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Dialectic View of the World and Life in Metaphysical Poetry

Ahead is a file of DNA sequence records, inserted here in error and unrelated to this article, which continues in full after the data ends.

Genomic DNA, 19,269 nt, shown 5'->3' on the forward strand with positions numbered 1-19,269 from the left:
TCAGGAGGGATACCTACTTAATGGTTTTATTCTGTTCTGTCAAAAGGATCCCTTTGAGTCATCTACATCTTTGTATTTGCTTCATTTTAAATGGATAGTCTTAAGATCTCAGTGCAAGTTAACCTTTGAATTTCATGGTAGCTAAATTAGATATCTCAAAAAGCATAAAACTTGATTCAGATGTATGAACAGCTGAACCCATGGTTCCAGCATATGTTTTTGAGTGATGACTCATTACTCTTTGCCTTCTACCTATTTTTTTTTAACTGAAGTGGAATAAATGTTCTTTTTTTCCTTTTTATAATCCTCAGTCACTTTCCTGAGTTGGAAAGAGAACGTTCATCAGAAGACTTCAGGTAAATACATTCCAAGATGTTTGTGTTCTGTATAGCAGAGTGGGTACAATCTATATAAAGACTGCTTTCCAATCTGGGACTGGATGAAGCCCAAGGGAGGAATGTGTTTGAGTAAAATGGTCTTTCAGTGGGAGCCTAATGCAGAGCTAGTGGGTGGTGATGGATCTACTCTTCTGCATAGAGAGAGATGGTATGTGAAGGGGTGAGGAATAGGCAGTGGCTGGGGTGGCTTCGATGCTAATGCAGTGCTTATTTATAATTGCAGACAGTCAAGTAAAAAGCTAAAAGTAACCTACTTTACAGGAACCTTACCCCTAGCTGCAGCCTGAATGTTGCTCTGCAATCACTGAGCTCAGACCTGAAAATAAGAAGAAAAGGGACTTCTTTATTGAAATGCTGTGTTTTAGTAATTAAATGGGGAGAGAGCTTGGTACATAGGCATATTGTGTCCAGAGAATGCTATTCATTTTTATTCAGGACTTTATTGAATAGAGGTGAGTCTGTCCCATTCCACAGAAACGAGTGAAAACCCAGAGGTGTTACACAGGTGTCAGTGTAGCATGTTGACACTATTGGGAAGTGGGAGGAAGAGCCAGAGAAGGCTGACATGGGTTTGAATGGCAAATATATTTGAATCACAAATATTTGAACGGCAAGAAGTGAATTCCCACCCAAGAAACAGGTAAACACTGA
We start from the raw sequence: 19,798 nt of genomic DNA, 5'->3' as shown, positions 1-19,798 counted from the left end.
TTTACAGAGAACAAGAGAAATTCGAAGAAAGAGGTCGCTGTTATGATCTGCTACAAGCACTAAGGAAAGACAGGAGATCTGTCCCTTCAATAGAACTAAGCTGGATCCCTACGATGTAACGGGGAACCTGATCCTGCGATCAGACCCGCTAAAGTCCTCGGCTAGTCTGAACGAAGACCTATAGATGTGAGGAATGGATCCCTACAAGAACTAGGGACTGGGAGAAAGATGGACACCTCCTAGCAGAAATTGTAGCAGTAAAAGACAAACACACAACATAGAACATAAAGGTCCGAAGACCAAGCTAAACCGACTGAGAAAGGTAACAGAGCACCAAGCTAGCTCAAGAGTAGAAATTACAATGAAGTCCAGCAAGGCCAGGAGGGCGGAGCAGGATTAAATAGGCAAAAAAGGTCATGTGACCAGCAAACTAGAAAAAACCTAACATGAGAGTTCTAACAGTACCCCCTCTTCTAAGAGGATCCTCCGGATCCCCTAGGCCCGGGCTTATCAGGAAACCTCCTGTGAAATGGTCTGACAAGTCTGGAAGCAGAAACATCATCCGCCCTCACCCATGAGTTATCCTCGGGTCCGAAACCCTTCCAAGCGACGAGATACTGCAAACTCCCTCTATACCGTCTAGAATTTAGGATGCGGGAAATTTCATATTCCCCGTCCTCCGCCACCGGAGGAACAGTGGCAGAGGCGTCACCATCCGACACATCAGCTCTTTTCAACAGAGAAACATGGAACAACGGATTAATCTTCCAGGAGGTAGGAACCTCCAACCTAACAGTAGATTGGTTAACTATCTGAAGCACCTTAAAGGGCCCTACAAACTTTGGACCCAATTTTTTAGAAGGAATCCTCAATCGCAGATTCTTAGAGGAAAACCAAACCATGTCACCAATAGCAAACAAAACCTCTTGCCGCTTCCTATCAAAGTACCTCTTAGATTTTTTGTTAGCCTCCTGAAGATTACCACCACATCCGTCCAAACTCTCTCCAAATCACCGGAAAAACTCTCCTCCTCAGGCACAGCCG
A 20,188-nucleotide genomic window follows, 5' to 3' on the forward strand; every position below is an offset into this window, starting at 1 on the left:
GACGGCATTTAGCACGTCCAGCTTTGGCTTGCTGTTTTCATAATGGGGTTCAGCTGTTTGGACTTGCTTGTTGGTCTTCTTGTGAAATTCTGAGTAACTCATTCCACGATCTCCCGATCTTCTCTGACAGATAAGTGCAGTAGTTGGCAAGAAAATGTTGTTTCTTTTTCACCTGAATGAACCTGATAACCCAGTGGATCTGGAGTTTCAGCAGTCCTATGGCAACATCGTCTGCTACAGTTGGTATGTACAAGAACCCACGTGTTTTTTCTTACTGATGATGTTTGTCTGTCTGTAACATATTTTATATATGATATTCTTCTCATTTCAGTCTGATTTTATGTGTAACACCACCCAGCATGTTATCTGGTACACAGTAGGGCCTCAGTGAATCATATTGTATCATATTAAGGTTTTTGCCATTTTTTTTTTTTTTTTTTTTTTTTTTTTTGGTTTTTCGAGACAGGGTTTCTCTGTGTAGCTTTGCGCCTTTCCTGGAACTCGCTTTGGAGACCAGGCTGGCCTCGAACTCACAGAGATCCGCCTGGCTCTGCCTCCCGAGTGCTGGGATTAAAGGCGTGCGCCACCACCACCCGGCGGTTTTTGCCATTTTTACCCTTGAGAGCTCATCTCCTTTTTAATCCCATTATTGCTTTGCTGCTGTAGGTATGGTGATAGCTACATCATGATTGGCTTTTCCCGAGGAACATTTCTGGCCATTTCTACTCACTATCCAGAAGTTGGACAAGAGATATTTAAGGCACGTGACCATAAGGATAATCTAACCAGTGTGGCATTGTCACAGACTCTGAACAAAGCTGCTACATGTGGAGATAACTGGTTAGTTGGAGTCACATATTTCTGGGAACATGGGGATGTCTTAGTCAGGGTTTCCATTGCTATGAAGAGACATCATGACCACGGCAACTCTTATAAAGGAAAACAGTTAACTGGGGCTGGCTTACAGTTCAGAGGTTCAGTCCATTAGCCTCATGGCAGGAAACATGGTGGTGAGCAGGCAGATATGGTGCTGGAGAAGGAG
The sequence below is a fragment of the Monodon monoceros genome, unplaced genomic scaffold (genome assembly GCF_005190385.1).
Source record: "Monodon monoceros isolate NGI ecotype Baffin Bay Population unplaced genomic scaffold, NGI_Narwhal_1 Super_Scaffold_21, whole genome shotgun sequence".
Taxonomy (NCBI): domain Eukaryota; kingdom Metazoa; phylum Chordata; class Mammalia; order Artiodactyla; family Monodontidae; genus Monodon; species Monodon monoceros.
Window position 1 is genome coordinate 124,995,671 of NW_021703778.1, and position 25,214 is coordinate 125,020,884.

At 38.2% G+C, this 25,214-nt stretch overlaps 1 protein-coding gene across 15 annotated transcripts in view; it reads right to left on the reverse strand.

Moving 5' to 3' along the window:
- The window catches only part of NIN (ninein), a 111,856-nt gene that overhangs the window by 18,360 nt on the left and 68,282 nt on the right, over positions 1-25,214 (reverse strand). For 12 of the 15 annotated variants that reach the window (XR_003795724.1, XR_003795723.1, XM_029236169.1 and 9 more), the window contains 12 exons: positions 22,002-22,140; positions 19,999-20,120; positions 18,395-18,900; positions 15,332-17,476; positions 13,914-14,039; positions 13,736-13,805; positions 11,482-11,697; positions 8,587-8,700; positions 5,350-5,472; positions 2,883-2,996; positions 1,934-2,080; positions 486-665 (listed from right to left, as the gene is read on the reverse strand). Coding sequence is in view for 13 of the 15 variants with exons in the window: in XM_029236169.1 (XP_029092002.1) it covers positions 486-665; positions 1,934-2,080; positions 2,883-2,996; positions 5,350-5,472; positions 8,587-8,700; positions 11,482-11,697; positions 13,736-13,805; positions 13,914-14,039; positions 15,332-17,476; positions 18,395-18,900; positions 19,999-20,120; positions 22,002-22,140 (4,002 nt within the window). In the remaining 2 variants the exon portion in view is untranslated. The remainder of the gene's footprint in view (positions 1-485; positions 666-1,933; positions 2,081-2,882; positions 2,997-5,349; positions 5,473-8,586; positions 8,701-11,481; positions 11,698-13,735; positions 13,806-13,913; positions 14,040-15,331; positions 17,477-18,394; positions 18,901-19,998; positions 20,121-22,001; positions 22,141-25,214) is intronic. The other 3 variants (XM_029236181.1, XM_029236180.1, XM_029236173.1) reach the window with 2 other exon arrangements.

Metaphysical poets were a loose group of English 17 century poets united by their interest in metaphysical concerns, such as the essence of being, human nature, relationship between man and God. Their works were remarkable with the inventiveness of expressive means, such as colourful metaphors and similes. One more significant feature of metaphysical poets was the dialectical approach towards the mysteries of life and world. Dialectics is a method of argument based on a dialogue between two or more people who hold different views but want to come to agreement between one another. The aim of the dialectical method is resolution of the disagreement through rational discussion, and ultimately the search for truth. Dialectics was first applied in Plato’s ‘Republic’ – the work is constructed as a dialogue during which the ideas are generated and the answers for global questions arise as a result of this debate. Metaphysical poets were in essence neoplatonists, and they believed that all is in constant change, and everything is a result of inner strife and opposition. Therefore, the dialectical approach can be often observed in their works. In this essay, I will try to reveal the samples of dialectical thinking within the poems of two remarkable representatives of the Metaphysical school – John Donne and George Herbert. As my observations show, the poems by Donne and Herbert describe the process of searching for truth using the previously mentioned dialectical approach. …
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